Thirty-one years ago in the District Court, Justice Fred McGuire interpreted the Queensland Criminal Code to allow abortion to be performed in cases where there is a serious danger to the physical or mental health of a woman.
There is no need to change existing Queensland legislation, as no woman has ever been jailed for or even convictedof an illegal abortion in the 118 years the law has been in place.
And it cannot be argued that abortion is difficult to access, given more than 10,000 surgical abortions and no doubt many thousands of chemical abortions are performed each year in the 16 private clinics in Queensland.
The existing Queensland law is "far from perfect, but it operates appropriately", according to state political editor of The Courier-Mail, Steven Wardill (9/7/16).
To change this would be to overturn an uneasy social truce, in that while the law states that unborn children should be protected unless there are "exceptional" circumstances, the law is not being enforced and there is effectively a de facto state of abortion on demand.
Thankfully, a Queensland Parliament Health Committee inquiry in August recommended that Independent MP Mr Rob Pyne's Abortion Law Reform (Woman's Right to Choose) Amendment Bill 2016, which sought to repeal all law governing abortion in the Criminal Code, be rejected.
And this month the Health Committee's report on Mr Pyne's second bill, the Health (Abortion Law Reform) Amendment Bill 2016, stated that "the committee was not able to reach agreement on whether or not the bill should be passed".
This bill is just a con job to trick the public into thinking it would protect viable babies. It includes a "requirement" that abortions after 24 weeks would have to be approved by two doctors, however the second doctor would not be required to see or speak to the patient, or even look at her file. And if the rule was broken, amazingly it would not be an offense. There is no penalty. A law without consequences is no law at all.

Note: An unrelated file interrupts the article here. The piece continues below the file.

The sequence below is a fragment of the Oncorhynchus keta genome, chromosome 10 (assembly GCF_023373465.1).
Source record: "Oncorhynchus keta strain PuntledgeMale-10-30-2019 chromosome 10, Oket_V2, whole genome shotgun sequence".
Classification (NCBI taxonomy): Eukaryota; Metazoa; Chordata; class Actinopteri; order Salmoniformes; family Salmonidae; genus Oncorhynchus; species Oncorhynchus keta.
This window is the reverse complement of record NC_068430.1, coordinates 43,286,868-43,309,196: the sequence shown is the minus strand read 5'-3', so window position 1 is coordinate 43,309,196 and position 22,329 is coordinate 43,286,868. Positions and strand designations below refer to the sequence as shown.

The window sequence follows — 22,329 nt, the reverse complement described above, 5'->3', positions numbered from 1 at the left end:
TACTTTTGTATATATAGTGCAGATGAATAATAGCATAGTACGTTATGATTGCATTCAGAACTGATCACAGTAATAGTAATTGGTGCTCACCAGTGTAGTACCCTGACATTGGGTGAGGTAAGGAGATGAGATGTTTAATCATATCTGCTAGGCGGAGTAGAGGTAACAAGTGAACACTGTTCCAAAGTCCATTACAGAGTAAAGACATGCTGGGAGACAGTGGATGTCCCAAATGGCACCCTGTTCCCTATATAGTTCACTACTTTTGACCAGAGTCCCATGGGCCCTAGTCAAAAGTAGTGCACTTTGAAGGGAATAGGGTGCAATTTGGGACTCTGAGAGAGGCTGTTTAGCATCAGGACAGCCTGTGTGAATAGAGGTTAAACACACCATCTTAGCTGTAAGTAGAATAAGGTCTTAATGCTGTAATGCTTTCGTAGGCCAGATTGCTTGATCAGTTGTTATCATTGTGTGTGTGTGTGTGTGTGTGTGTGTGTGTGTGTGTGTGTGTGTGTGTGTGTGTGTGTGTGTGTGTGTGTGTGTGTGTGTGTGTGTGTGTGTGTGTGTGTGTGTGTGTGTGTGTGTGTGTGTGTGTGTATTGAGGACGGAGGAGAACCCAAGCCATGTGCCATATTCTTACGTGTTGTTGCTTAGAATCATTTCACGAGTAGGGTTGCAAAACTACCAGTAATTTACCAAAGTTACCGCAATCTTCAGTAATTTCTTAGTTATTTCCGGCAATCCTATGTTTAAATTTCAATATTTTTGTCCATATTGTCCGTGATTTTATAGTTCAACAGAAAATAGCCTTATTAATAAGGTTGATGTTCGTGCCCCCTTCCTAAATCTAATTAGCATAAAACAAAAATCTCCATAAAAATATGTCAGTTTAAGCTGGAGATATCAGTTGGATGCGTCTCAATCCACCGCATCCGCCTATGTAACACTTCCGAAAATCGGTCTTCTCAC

Unfortunately though, the threat of decriminalisation, which would mean that abortion would be legal in Queensland for any reason until birth, is not over.
These bills will be debated together on Wednesday night in Parliament and despite the fact that neither bill is fit to be passed, anything could happen - so voters should share with their MPs the many good reasons why the current law should remain in place.
The most comprehensive recent survey of Queensland public opinion, a randomised telephone poll conducted by Galaxy for the Australian Family Association in May last year, found there is no majority support for changing the law to make abortion more accessible, as 42% of votersthink the law is "about right" and 11% say it is "not restrictive enough", making a total of 53% opposed to more permissive laws.
Furthermore, 85% of Queensland voters are opposed to late-term abortion after 20 weeks of pregnancy and 72% are opposed to abortion after 13 weeks. Even the 50% who would allow abortion in the first trimester are conflicted, as 45% of these are opposed to abortion for financial or social reasons (which comprise about 98% of all abortions).
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